How the 1973 Mercedes-Benz ESF 22 prototype predicted the future

How the 1973 Mercedes-Benz ESF 22 prototype predicted the future

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We take features like crumple zones and airbags for granted in 2023 — it would be alarming to buy a new car without them. Set your time machine to the 1970s, and the safety equipment found in cars was primitive at best. Mercedes-Benz is one of the firms that participated in safety-related research programs during this decade, and it's highlighting a prototype named ESF 22 that in many ways predicted the future.

Unveiled at a conference held in 1973 in Kyoto, Japan, the ESF 22 was based on the W116-generation S-Class launched the previous year. It was the third safety-related prototype that Mercedes-Benz presented to the public, and it picked up where its predecessor left off by inaugurating a raft of features. While it's visibly related to the S-Class, its front end is dominated by black, impact-absorbing plastic parts rather than adorned by stately-looking bright trim. Mercedes-Benz wasn't moving down-market: it fitted a plastic grille and plastic headlight bezels in the name of pedestrian protection. Engineers also mounted the headlights deep into the bezels to avoid glass-related injuries.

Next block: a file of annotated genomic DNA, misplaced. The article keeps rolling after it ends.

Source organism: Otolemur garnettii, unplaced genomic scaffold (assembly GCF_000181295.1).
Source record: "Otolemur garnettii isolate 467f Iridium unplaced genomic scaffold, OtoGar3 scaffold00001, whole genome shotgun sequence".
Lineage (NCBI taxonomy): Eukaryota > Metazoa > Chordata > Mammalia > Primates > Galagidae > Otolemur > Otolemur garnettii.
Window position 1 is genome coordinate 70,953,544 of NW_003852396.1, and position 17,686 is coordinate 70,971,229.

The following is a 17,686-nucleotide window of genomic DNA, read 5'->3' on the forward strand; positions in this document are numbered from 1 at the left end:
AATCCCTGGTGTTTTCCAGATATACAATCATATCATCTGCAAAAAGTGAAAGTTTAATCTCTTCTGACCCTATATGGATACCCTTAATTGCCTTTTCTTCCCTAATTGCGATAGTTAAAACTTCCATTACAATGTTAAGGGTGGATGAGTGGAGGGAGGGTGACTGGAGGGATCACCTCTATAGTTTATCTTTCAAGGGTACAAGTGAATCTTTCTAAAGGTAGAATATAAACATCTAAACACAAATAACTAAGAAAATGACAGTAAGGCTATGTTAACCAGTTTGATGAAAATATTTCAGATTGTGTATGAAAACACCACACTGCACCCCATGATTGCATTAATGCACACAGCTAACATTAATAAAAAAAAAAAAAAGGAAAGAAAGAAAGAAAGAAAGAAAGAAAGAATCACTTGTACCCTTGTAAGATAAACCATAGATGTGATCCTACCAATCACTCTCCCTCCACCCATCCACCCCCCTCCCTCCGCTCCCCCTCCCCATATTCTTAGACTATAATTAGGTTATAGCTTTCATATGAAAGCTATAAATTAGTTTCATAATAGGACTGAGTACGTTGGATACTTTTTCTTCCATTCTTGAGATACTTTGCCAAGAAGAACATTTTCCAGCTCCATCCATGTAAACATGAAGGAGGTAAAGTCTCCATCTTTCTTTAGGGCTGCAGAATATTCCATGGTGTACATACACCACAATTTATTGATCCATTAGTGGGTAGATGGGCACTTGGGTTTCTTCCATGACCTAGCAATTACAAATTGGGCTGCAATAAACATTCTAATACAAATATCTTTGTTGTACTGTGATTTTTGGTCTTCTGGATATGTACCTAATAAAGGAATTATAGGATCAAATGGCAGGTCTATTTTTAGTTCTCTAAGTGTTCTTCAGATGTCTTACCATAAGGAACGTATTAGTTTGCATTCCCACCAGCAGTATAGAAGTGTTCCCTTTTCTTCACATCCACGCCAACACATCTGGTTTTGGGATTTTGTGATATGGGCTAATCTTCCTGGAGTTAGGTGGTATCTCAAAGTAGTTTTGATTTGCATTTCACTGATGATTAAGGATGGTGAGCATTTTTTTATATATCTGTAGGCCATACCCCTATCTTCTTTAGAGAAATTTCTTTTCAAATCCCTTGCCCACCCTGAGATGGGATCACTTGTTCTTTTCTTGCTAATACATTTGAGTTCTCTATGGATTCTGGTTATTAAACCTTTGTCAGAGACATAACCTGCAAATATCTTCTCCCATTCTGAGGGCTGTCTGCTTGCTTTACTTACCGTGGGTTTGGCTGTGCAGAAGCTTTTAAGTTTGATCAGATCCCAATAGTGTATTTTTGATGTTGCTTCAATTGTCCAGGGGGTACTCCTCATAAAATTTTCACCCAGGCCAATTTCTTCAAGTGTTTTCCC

The driver faced a huge steering wheel with a padded hub cover and a padded dashboard, and every passenger could count on a seatbelt to stay safe in the event of an accident. The ESF 22 also incorporated many of the safety advancements developed for its predecessors, such as anti-lock brakes and headlight wipers. All told, Mercedes-Benz claimed that its big, experimental sedan gave occupants "a good chance" of surviving a head-on impact against a rigid object, like a wall, at 40 mph, which was a remarkable feat (especially 50-plus years ago).